There are recent studies that show Blacks get even less! -- that doctors tend not to pay as much attention to black patients because the doctors figure, 'Well, their conditions are such that they'd relapse anyway' or something like that.
And then, of course, there are some doctors who really think the best, the 'most merciful' way out for people with so-called severe disabilities is for them to die ‹ either by assisted suicide or not-assisted suicide.
Like Cardinal Bernardine used to say to pro-lifers, 'If you're pro life, it's not enough to be against abortion. You have to be against assisted suicide, euthanasia, war, poverty, anything that diminishes life.' He called it 'The Seamless Garment' and there's a network of that name now. They put out a very good publication called Harmony.
It used to be that almost everybody was at least treasured, and respected the life force in themselves and others ‹ at least some of the others like themselves. But the idea is increasing that if you're not able to function the way most people function, then maybe the best way is for you to die with dignity.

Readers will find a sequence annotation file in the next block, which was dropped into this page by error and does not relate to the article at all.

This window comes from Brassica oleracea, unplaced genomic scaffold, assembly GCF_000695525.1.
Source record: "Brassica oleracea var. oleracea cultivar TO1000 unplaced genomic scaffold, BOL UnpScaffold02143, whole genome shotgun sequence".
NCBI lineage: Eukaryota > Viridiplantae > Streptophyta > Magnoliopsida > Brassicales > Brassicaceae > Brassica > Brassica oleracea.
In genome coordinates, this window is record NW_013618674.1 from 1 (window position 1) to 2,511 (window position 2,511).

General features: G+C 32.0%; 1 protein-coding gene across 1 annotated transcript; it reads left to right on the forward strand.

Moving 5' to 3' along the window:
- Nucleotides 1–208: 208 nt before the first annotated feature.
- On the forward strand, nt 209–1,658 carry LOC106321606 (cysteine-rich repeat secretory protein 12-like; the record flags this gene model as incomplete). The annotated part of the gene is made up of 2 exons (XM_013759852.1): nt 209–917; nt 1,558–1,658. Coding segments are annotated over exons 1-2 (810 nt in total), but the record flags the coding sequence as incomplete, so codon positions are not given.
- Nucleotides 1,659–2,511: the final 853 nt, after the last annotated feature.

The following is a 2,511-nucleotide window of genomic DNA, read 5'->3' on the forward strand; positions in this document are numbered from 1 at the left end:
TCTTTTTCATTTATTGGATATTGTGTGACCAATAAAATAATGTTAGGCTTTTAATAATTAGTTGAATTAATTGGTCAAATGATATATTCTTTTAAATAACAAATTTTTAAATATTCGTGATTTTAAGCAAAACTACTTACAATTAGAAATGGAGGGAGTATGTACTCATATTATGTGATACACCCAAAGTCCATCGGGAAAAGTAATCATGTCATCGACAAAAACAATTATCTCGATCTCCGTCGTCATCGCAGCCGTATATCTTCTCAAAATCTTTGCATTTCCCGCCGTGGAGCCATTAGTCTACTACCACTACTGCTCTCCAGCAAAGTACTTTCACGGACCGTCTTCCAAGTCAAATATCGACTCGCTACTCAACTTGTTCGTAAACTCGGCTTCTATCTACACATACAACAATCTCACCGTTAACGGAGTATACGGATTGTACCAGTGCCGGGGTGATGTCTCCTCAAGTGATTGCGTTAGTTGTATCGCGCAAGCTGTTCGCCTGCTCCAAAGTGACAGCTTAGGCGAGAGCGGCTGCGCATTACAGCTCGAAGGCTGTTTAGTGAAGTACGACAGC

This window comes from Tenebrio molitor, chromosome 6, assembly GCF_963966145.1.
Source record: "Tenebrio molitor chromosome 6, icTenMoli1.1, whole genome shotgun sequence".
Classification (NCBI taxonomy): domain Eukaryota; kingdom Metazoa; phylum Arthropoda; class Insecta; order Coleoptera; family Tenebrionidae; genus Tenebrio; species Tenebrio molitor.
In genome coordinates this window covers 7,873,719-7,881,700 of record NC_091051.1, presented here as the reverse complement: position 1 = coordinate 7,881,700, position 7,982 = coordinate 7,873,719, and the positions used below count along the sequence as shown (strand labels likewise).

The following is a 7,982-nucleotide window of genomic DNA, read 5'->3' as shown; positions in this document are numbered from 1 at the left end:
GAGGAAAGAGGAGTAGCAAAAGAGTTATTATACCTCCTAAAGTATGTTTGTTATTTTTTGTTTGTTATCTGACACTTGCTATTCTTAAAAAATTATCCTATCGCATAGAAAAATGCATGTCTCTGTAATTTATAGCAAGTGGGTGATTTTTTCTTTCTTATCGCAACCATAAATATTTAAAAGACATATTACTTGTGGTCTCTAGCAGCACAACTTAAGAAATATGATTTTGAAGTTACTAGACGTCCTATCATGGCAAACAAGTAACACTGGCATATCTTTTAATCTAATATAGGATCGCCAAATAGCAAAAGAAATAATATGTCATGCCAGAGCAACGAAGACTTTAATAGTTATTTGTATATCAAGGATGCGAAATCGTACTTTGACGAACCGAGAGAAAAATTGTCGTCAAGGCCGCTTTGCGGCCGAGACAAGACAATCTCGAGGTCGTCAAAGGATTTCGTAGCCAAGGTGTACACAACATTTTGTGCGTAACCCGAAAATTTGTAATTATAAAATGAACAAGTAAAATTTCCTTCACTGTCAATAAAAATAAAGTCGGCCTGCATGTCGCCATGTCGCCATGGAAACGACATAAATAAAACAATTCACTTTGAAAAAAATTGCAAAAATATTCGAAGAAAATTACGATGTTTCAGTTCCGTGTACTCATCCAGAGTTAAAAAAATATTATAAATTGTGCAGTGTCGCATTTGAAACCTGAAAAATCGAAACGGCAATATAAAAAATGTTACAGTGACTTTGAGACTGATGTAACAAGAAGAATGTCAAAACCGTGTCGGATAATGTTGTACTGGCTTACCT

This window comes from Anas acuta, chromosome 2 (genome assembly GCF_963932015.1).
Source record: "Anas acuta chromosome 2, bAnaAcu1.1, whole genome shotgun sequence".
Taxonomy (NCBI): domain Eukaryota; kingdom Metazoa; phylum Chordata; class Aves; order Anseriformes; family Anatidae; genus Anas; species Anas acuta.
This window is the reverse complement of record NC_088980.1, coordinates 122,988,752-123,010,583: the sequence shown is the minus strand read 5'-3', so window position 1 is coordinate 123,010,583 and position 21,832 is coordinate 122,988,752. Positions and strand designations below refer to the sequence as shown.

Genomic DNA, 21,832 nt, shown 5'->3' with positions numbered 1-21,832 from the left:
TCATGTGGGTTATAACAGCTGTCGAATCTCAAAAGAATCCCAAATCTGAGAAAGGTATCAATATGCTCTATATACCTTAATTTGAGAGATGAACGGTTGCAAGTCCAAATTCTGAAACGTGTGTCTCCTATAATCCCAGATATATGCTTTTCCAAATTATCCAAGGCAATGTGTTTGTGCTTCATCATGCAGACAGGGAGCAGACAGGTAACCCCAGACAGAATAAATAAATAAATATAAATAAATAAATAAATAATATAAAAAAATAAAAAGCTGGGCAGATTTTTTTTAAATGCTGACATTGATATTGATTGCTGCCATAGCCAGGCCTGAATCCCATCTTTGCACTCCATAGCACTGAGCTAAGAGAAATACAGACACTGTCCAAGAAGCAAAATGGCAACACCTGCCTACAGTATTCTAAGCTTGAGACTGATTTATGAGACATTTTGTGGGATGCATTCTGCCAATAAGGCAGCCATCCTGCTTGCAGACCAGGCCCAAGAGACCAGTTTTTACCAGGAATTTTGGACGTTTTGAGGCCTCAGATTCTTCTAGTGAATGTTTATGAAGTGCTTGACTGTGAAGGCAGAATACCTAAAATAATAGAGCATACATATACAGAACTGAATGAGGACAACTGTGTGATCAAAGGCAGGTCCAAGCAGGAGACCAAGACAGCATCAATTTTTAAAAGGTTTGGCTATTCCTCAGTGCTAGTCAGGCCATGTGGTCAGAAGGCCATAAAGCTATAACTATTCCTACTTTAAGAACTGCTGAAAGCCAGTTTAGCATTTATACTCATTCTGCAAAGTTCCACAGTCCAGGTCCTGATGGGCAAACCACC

So abortion is somehow related to euthanasia?

Respect for life cuts across all other forms of respect.

The Supreme Court decision that came down the same day as Roe v. Wade in 1973 is called Doe v. Bolton. It says that the woman's health should be a factor. 'Health' includes not only serious damage to the woman's health, but anything that's emotionally or otherwise burdensome about having a child. Anything that's irritating, anything that would get in the way of self-fulfillment.
That's one of the reasons I'm pro-life. The Court created a big, open door, as I see it, to killing human beings.
It's not a direct connection, but sort of a subtext. The ease with which Roe v. Wade allows millions of potential human beings to be killed has helped accelerate the culture of death. Once you get used to killing in that way, it's not so difficult to move on, to disrespect human life that's unlike yours or doesn't look like it's going to develop the way you think human life should develop.
The first feminists, Susan B. Anthony and Elizabeth Cady Stanton, were almost violently pro-life. They felt that abortion was a further exploitation of women by men.-